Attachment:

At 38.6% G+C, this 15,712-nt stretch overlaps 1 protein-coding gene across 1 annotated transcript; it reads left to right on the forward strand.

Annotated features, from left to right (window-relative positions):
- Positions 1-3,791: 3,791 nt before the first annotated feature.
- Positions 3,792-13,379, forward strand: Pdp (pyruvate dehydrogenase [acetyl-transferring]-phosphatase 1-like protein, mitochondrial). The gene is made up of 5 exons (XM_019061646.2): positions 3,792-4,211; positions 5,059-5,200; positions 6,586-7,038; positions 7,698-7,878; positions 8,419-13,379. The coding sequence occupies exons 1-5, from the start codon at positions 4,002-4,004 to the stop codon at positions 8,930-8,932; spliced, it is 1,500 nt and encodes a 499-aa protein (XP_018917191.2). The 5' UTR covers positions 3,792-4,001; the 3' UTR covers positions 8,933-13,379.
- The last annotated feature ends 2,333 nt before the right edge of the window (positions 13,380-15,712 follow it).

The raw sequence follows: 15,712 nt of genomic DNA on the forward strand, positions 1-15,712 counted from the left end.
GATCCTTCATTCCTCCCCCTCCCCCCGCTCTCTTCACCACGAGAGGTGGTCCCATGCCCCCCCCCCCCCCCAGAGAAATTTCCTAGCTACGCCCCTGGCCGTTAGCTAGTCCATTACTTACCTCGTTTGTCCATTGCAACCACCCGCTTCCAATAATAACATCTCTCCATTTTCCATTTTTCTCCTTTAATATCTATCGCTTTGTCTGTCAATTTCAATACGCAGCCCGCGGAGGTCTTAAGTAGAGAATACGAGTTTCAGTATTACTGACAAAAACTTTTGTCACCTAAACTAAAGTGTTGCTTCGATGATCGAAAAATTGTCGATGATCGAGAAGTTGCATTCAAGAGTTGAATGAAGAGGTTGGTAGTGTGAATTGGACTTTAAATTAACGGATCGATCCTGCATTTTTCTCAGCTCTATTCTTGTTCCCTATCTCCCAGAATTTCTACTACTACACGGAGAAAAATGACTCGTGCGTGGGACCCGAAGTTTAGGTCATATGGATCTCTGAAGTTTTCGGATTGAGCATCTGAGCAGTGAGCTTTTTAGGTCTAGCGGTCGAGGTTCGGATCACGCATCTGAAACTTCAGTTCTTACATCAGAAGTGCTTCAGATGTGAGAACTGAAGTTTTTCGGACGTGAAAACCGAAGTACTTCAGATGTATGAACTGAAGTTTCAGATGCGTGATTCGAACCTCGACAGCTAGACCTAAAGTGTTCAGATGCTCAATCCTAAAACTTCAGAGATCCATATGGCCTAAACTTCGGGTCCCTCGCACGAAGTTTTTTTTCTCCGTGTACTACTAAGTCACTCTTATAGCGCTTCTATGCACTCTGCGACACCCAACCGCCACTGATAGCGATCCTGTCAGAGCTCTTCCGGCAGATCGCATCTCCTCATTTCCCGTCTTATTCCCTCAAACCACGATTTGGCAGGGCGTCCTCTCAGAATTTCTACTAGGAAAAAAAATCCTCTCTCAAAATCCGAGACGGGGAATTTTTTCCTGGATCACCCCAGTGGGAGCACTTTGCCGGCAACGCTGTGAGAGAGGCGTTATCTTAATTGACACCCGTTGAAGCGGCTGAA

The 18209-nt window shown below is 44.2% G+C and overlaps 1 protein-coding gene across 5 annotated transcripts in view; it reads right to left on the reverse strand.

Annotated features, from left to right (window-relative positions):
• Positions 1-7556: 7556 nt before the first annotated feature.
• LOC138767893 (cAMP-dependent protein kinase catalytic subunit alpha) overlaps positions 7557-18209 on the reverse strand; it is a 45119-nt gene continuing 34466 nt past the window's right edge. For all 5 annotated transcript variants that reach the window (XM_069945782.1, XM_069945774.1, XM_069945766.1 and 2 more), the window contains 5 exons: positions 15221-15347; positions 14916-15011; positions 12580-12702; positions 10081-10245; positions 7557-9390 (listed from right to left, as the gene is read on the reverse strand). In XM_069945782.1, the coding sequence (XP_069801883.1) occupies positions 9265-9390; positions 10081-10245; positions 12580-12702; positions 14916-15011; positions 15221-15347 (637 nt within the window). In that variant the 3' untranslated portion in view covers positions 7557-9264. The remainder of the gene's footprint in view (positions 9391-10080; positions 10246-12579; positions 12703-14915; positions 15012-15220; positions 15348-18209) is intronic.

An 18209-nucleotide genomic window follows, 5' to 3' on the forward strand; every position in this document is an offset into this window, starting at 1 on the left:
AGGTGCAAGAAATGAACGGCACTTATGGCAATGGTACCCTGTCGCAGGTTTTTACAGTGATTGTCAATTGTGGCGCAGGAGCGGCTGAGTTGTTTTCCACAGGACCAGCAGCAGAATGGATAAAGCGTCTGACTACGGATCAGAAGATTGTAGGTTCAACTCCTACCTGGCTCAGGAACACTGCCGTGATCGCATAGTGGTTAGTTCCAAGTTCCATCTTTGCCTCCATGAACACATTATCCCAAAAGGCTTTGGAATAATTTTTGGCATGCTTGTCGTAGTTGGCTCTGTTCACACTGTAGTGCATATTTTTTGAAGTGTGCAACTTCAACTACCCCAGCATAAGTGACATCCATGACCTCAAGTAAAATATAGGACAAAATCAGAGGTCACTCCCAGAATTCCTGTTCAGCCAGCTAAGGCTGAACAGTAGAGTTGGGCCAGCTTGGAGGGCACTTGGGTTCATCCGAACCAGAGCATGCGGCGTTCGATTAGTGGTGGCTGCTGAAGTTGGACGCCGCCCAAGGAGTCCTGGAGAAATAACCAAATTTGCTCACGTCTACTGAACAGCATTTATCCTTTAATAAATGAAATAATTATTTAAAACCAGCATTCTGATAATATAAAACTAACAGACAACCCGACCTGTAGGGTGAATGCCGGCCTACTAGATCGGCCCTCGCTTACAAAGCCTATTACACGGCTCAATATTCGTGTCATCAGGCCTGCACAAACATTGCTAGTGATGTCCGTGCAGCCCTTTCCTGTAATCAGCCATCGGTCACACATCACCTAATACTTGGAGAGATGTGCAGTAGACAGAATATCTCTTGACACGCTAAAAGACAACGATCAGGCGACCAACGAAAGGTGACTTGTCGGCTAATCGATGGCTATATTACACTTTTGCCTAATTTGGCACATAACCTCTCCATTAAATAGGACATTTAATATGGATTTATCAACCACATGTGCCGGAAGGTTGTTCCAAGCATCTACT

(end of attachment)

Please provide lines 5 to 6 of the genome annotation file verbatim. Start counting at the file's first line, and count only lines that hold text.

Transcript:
- The last annotated feature ends 2,333 nt before the right edge of the window (positions 13,380-15,712 follow it).

The raw sequence follows: 15,712 nt of genomic DNA on the forward strand, positions 1-15,712 counted from the left end.